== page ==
Skip to main content

Astronomers spot small black hole beyond the Milky Way in milestone discovery

Finding a black hole isn't straightforward, and it's even harder the more distant such a behemoth is. 

Because black holes absorb all flavors of light, telescopes typically can't see them directly. But any black hole will leave fingerprints: for instance, its gravity will influence the movements of objects around it — and those objects, telescopes can study. Now, chasing one such clue, astronomers have found a black hole in a cluster just outside the Milky Way, making it the first black hole ever spotted beyond our own galaxy with this technique.

The astronomers made the discovery using the European Southern Observatory's Very Large Telescope (VLT), which is perched atop a desert mountain in northern Chile. The researchers turned the VLT's eyes upon NGC 1850, a cluster nestled in the neighboring Large Magellanic Cloud about 160,000 light-years away from Earth. Here, scientists could look at thousands of stars in one go.

Related: Eureka! Scientists photograph a black hole for the 1st time

An artist's depiction of a black hole and star orbiting each other in star cluster NGC 1850. (Image credit: ESO/M. Kornmesser)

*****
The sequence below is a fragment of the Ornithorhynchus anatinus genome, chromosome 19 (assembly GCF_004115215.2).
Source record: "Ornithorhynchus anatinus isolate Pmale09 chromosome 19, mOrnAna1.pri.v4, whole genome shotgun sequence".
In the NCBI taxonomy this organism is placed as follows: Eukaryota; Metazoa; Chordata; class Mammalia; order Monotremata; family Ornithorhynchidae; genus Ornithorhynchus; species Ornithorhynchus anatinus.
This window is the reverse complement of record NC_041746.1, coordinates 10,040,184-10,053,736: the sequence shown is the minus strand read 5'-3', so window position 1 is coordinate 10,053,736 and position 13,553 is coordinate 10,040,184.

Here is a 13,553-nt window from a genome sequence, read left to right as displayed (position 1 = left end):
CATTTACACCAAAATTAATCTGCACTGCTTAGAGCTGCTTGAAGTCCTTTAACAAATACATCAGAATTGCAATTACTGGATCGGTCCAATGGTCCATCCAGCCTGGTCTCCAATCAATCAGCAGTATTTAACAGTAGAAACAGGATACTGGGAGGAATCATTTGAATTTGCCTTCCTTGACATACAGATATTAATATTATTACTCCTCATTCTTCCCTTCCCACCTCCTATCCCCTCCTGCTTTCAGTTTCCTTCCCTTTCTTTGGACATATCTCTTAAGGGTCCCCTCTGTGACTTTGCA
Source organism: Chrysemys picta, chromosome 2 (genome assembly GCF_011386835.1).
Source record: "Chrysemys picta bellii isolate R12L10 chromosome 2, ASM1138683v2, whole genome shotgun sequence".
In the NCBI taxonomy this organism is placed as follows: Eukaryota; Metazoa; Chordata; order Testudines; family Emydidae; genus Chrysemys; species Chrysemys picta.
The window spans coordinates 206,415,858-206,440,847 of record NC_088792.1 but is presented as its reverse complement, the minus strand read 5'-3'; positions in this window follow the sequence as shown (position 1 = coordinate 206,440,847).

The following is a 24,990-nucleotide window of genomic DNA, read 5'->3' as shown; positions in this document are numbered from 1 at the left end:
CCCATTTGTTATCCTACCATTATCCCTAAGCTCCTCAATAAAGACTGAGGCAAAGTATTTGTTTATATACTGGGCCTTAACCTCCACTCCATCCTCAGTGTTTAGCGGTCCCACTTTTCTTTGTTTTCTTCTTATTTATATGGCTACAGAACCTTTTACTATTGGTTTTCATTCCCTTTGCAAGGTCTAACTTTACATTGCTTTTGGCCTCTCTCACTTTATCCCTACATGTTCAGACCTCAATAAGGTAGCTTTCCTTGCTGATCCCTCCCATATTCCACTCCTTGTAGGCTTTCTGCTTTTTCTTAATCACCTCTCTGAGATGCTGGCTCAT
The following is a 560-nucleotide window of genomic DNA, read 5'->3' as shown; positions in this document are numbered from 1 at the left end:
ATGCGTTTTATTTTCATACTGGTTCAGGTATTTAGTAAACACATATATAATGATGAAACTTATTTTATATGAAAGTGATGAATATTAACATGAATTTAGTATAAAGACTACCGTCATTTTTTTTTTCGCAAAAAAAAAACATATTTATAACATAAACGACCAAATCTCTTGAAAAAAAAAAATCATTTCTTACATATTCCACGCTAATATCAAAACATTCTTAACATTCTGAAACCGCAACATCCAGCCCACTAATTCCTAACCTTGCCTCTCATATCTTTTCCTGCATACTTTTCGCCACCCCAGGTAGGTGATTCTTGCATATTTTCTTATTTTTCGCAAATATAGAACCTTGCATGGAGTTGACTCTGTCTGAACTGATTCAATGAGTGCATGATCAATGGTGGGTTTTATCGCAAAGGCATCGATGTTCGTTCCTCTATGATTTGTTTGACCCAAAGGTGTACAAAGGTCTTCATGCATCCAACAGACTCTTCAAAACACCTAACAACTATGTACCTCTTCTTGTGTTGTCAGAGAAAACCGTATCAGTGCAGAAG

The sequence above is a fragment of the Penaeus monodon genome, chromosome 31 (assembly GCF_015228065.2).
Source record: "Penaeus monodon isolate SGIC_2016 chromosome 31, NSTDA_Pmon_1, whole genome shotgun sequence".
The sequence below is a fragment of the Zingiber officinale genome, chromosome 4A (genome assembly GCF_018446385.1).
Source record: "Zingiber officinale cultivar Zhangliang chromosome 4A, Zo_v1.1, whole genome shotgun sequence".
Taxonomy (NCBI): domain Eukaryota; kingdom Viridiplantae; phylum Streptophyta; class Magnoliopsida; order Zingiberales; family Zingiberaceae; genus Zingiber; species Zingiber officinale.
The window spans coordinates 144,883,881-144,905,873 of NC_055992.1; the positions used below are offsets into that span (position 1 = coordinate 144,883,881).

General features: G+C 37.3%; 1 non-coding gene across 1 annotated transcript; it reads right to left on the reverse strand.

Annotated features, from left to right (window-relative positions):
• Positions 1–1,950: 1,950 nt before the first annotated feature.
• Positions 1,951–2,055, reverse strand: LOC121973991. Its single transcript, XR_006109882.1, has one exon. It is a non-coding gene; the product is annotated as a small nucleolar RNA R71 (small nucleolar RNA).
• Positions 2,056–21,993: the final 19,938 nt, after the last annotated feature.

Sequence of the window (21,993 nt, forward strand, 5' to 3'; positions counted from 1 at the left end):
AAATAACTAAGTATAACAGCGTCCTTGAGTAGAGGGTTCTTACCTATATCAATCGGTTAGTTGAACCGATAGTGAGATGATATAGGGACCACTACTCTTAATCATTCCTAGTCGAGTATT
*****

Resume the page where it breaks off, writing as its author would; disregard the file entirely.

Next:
"Similar to Sherlock Holmes tracking down a criminal gang from their missteps, we are looking at every single star in this cluster with a magnifying glass in one hand, trying to find some evidence for the presence of black holes but without seeing them directly," Sara Saracino, an astrophysicist at Liverpool John Moores University in England, said in a statement.

The researchers observed the stars' motions to find any signs of a ghostly black hole. The smoking gun, as it were, was a humble star about five times the sun's mass. The astronomers found subtle blips in that star's motions: the telltale sign of the black hole that star was orbiting.

The culprit? A black hole with around 11 times the mass of the sun. Its home, a star cluster called NGC 1850, is only about 100 million years old, practically an infant by cosmic scales. No black hole, the astronomers say, has ever been discovered in a cluster that young.

A Hubble Space Telescope image of star cluster NGC 1850, which is located in the Large Magellanic Cloud.  (Image credit: ESO, NASA/ESA/M. Romaniello)

The research will be published in the Monthly Notices of the Royal Astronomical Society. Now, the researchers think the same technique can help find other black holes in other dark corners of the universe, helping us understand how these strange objects age and develop.

"The result shown here represents just one of the wanted criminals," said Saracino, "but when you have found one, you are well on your way to discovering many others, in different clusters."

Follow us on Twitter @Spacedotcom and on Facebook

Join our Space Forums to keep talking space on the latest missions, night sky and more! And if you have a news tip, correction or comment, let us know at: community@space.com.